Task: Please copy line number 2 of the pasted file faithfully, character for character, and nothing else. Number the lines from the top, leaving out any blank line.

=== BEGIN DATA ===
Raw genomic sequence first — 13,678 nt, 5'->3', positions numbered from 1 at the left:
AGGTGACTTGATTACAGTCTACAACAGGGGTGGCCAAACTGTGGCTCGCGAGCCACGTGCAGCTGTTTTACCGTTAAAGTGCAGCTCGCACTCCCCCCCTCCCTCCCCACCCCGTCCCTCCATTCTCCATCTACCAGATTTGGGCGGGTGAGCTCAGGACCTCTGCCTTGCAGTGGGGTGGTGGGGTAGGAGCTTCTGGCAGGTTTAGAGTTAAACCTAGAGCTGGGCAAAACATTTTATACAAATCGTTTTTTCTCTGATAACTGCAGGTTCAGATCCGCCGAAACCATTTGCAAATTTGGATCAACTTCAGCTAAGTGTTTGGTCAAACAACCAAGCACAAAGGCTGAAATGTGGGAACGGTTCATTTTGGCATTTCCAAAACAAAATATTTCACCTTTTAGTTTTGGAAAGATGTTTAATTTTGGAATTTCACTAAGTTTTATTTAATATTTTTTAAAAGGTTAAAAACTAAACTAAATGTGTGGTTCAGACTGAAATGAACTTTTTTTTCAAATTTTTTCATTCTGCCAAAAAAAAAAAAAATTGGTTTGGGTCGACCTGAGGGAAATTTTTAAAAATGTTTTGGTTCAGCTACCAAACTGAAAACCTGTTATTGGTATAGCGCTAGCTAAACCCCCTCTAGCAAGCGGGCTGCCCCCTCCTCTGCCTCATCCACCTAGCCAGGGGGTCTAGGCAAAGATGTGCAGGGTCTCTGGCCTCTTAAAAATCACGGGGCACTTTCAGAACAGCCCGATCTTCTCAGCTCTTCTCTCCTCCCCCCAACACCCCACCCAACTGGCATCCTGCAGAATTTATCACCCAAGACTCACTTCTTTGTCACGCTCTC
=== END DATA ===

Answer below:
AGGTGACTTGATTACAGTCTACAACAGGGGTGGCCAAACTGTGGCTCGCGAGCCACGTGCAGCTGTTTTACCGTTAAAGTGCAGCTCGCACTCCCCCCCTCCCTCCCCACCCCGTCCCTCCATTCTCCATCTACCAGATTTGGGCGGGTGAGCTCAGGACCTCTGCCTTGCAGTGGGGTGGTGGGGTAGGAGCTTCTGGCAGGTTTAGAGTTAAACCTAGAGCTGGGCAAAACATTTTATACAAATCGTTTTTTCTCTGATAACTGCAGGTTCAGATCCGCCGAAACCATTTGCAAATTTGGATCAACTTCAGCTAAGTGTTTGGTCAAACAACCAAGCACAAAGGCTGAAATGTGGGAACGGTTCATTTTGGCATTTCCAAAACAAAATATTTCACCTTTTAGTTTTGGAAAGATGTTTAATTTTGGAATTTCACTAAGTTTTATTTAATATTTTTTAAAAGGTTAAAAACTAAACTAAATGTGTGGTTCAGACTGAAATGAACTTTTTTTTCAAATTTTTTCATTCTGCCAAAAAAAAAAAAAATTGGTTTGGGTCGACCTGAGGGAAATTTTTAAAAATGTTTTGGTTCAGCTACCAAACTGAAAACCTGTTATTGGTATAGCGCTAGCTAAACCCCCTCTAGCAAGCGGGCTGCCCCCTCCTCTGCCTCATCCACCTAGCCAGGGGGTCTAGGCAAAGATGTGCAGGGTCTCTGGCCTCTTAAAAATCACGGGGCACTTTCAGAACAGCCCGATCTTCTCAGCTCTTCTCTCCTCCCCCCAACACCCCACCCAACTGGCATCCTGCAGAATTTATCACCCAAGACTCACTTCTTTGTCACGCTCTC